The Kashmir Valley remained calm on Sunday as a separatist shutdown closed markets and stopped public transport in Srinagar, but the efforts to bring normalcy to the region received a setback with opposition Peoples Democratic Party (PDP) choosing to stay away from an all-party meet called on Monday by Chief Minister Omar Abdullah over the violence in the state.
PDP president Mehbooba Mufti stood her ground and turned down Prime Minister Manmohan Singh's request to attend the all-party meeting.
"It was very kind of the prime minister to call me. I have deep regard for the PM. He advised us to attend the meeting. But it was painful to convey my inability to attend the meeting," Mehbooba told reporters, a day after Manmohan Singh called her urging her to reconsider her refusal to attend the meeting.
She said the situation in the Kashmir Valley was "so bad that nothing at the level of the state government, that has been discredited, will help... unless there is a bigger initiative which will be taken seriously by the people who are caught in a prison like situation".
"I told the PM to excuse us. But we are looking forward to a bigger initiative from him," she said, but didn't elaborate.
She alleged that the Omar Abdullah government was trying to hide its "failures" by convening such a meeting after taking all the decisions that "he shouldn't have taken".
Meanwhile, the Valley was clam on Sunday, although preventive restrictions were imposed in the old city areas of Srinagar, uptown Maisuma and Batmaloo localities after a 24-hour break.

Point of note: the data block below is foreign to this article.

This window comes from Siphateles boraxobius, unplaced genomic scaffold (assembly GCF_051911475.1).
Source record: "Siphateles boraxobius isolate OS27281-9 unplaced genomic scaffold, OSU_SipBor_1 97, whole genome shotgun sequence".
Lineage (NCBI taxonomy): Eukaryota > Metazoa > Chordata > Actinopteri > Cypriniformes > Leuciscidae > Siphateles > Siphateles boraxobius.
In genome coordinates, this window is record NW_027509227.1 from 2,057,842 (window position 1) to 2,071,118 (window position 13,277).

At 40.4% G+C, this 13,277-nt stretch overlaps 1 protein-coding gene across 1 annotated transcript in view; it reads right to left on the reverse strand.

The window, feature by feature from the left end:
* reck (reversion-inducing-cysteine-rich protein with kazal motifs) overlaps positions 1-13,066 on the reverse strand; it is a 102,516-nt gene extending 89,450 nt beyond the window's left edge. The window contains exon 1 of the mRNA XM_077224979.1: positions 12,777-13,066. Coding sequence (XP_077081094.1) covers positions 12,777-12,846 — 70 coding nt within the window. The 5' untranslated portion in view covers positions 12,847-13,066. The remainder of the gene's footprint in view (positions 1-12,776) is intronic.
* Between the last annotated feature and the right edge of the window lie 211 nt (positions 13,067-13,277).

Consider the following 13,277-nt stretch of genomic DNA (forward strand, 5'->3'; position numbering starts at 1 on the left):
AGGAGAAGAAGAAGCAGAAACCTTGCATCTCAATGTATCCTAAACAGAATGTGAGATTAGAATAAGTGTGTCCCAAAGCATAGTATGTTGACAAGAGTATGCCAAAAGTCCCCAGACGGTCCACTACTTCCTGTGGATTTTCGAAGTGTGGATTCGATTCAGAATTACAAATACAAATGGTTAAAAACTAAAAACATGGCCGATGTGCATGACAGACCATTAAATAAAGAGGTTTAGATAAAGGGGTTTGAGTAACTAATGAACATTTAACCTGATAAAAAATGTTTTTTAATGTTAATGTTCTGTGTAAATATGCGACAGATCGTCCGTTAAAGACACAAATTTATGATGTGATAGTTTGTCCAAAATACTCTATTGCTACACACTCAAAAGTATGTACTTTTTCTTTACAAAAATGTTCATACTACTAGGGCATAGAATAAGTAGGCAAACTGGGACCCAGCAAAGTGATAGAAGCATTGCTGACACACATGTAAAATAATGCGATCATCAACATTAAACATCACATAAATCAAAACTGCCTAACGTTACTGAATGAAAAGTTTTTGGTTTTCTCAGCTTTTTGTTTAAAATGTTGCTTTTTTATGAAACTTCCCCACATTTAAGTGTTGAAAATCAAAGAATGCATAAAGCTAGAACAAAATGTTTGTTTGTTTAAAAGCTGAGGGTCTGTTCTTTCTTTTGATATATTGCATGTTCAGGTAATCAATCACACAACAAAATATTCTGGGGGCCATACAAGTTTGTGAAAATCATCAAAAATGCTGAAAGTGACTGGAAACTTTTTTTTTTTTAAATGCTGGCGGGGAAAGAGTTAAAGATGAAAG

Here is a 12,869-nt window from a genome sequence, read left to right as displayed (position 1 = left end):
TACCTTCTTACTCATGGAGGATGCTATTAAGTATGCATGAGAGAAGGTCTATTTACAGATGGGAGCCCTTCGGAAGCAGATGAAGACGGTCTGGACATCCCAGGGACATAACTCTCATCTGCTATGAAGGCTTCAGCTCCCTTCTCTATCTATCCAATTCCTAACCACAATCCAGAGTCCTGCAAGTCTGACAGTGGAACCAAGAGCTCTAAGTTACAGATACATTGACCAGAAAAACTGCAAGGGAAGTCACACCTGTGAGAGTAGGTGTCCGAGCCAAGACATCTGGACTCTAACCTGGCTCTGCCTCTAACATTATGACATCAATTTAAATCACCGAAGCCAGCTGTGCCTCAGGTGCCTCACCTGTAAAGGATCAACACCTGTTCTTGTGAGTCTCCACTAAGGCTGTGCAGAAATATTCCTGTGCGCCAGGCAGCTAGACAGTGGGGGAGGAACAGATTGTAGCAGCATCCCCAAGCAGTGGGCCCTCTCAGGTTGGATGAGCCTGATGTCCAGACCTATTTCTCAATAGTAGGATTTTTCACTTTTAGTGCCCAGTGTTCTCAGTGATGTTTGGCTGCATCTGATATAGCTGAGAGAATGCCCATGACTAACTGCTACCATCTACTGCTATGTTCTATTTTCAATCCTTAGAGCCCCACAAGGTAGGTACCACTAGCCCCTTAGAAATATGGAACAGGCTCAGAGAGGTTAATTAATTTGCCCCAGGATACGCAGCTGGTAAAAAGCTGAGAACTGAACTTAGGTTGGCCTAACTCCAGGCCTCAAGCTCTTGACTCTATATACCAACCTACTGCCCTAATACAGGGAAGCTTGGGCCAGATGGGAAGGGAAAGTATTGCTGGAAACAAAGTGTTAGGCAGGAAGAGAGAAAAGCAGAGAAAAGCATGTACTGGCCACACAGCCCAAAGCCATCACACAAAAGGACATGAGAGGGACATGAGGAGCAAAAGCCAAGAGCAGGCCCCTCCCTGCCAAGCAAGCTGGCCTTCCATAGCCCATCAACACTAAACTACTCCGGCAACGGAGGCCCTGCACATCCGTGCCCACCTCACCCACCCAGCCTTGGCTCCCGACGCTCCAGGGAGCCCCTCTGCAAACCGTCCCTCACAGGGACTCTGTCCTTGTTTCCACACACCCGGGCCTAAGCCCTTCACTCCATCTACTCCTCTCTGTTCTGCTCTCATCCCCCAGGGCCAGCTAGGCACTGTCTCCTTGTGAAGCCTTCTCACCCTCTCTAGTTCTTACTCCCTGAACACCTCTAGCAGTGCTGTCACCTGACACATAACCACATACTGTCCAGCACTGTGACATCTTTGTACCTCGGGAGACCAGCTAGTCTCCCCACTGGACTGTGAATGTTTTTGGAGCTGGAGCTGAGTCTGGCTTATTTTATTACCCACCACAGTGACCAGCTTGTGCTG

"Curfew was also imposed in the main market area of Anantnag town, but lifted from other areas there," a senior police officer said.
Road intersections were blocked with barricades and wire coils. Security forces patrolled the sensitive Batmaloo and Maisuma localities. Restrictions were also imposed in the two south Kashmir towns of Pulwama and Kakpore to maintain law and order.
"Curfew was relaxed from 11 am in Sopore town and the relaxation continues there despite a stray incident of stone pelting in which the station house officer (SHO) Sopore suffered an injury on his head. Elsewhere in the valley, the situation was peaceful," the officer said.
Restrictions apart, life in Srinagar and other towns was paralyzed due to a protest shutdown called by the hardline Hurriyat Conference group led by Syed Ali Geelani.
A joint meeting of the ruling National Conference (NC) and Congress legislators was chaired by Chief Minister Omar Abdullah.
Farooq Abdullah, the union minister for new and renewable sources of energy, and Congress leader Saif-ud-Din Soz also attended the meeting.
The meeting discussed ways and means to reach out to the people and address their grievances so that the present cycle of violence ends.
A statement issued at the end of the meeting said the legislature parties of both the NC and the Congress had expressed complete faith and confidence in the chief minister.
Authorities had relaxed curfew in the entire Kashmir Valley Friday evening to enable people to join the special prayers on the Muslim festival of Shab-e-Meraj (ascension of the Prophet to heaven).
During the relaxation, people thronged shops in various localities of the capital city and other towns to buy essential commodities.